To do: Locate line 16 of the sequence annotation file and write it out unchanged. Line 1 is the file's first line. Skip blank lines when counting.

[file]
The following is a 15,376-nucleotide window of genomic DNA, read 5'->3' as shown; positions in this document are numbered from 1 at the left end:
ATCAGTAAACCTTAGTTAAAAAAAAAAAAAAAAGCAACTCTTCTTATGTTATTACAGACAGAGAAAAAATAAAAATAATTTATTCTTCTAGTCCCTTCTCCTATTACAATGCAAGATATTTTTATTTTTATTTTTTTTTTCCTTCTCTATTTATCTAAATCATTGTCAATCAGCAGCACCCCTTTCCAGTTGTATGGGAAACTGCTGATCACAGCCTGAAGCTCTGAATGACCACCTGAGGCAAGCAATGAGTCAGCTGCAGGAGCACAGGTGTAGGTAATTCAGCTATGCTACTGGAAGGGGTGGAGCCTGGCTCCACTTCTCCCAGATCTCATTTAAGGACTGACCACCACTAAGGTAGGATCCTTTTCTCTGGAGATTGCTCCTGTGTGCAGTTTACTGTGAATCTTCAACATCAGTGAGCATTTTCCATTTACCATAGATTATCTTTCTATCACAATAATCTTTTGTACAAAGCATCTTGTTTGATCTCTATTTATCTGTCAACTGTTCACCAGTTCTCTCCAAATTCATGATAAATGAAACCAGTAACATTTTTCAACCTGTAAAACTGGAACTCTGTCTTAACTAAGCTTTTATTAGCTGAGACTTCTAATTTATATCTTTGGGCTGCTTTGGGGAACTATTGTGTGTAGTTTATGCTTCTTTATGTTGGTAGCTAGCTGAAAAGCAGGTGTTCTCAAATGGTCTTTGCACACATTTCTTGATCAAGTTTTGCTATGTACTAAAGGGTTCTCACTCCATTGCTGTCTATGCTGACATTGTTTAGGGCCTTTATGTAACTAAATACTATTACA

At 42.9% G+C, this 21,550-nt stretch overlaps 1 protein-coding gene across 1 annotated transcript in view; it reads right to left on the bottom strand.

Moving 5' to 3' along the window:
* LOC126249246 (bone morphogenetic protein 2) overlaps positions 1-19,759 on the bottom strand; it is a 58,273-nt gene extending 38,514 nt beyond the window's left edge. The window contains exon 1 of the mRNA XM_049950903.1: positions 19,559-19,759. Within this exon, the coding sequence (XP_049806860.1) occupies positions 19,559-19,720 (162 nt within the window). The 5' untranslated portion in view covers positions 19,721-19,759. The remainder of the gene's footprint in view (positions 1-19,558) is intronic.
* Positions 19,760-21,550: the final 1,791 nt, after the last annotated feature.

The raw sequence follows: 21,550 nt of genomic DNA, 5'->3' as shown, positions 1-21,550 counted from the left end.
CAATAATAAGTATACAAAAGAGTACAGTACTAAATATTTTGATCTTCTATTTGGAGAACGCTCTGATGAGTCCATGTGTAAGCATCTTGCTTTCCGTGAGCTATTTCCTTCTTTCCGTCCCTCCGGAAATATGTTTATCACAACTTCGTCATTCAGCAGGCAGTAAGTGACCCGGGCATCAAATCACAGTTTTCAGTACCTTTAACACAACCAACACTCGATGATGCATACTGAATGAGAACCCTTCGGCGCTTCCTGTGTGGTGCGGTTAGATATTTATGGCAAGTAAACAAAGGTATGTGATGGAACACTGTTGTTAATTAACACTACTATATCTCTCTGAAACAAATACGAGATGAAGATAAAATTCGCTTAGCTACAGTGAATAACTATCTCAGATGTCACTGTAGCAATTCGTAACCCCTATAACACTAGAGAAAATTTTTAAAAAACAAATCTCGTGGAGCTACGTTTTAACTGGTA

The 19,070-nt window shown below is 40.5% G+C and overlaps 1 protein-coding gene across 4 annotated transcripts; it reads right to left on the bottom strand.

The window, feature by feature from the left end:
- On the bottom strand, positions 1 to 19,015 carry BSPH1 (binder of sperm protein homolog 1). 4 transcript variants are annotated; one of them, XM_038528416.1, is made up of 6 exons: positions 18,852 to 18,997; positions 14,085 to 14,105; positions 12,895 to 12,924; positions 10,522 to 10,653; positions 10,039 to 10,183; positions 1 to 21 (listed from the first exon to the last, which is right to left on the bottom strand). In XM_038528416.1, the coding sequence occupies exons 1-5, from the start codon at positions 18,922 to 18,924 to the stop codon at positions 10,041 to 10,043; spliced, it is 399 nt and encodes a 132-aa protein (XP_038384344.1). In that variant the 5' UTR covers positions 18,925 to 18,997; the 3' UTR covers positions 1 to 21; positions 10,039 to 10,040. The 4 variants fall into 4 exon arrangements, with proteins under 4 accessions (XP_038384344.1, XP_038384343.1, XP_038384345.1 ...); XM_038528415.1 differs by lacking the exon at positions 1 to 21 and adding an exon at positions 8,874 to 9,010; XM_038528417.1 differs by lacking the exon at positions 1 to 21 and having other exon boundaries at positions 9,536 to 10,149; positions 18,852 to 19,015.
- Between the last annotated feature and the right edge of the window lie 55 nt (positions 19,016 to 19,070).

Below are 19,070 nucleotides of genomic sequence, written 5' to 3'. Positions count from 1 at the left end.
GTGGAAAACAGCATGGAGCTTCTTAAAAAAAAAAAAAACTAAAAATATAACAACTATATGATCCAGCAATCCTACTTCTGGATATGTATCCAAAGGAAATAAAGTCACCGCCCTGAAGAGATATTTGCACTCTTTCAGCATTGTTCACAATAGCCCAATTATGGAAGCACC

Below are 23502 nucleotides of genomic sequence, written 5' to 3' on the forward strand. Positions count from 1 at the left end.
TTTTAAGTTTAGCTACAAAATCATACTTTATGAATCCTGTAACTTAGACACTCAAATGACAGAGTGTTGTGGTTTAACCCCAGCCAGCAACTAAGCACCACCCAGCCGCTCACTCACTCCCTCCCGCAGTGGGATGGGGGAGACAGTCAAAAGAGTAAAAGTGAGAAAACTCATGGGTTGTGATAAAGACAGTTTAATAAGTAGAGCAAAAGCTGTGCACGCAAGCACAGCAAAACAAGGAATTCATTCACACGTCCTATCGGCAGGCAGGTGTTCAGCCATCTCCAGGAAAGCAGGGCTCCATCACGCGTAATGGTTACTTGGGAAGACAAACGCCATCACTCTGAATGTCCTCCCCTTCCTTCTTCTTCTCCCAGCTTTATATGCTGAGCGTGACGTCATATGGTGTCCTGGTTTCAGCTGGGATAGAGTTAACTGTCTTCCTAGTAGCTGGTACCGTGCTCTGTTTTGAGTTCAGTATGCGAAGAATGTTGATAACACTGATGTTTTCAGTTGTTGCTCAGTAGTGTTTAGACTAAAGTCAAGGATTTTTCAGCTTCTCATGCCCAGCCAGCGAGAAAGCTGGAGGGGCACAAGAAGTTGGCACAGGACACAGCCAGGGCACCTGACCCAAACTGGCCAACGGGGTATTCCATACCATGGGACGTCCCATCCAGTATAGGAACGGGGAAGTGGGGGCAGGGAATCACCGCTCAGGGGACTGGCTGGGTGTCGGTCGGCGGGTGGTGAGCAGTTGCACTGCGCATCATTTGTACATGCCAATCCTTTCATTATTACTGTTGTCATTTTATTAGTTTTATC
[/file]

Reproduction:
TTTTAAGTTTAGCTACAAAATCATACTTTATGAATCCTGTAACTTAGACACTCAAATGACAGAGTGTTGTGGTTTAACCCCAGCCAGCAACTAAGCACCACCCAGCCGCTCACTCACTCCCTCCCGCAGTGGGATGGGGGAGACAGTCAAAAGAGTAAAAGTGAGAAAACTCATGGGTTGTGATAAAGACAGTTTAATAAGTAGAGCAAAAGCTGTGCACGCAAGCACAGCAAAACAAGGAATTCATTCACACGTCCTATCGGCAGGCAGGTGTTCAGCCATCTCCAGGAAAGCAGGGCTCCATCACGCGTAATGGTTACTTGGGAAGACAAACGCCATCACTCTGAATGTCCTCCCCTTCCTTCTTCTTCTCCCAGCTTTATATGCTGAGCGTGACGTCATATGGTGTCCTGGTTTCAGCTGGGATAGAGTTAACTGTCTTCCTAGTAGCTGGTACCGTGCTCTGTTTTGAGTTCAGTATGCGAAGAATGTTGATAACACTGATGTTTTCAGTTGTTGCTCAGTAGTGTTTAGACTAAAGTCAAGGATTTTTCAGCTTCTCATGCCCAGCCAGCGAGAAAGCTGGAGGGGCACAAGAAGTTGGCACAGGACACAGCCAGGGCACCTGACCCAAACTGGCCAACGGGGTATTCCATACCATGGGACGTCCCATCCAGTATAGGAACGGGGAAGTGGGGGCAGGGAATCACCGCTCAGGGGACTGGCTGGGTGTCGGTCGGCGGGTGGTGAGCAGTTGCACTGCGCATCATTTGTACATGCCAATCCTTTCATTATTACTGTTGTCATTTTATTAGTTTTATC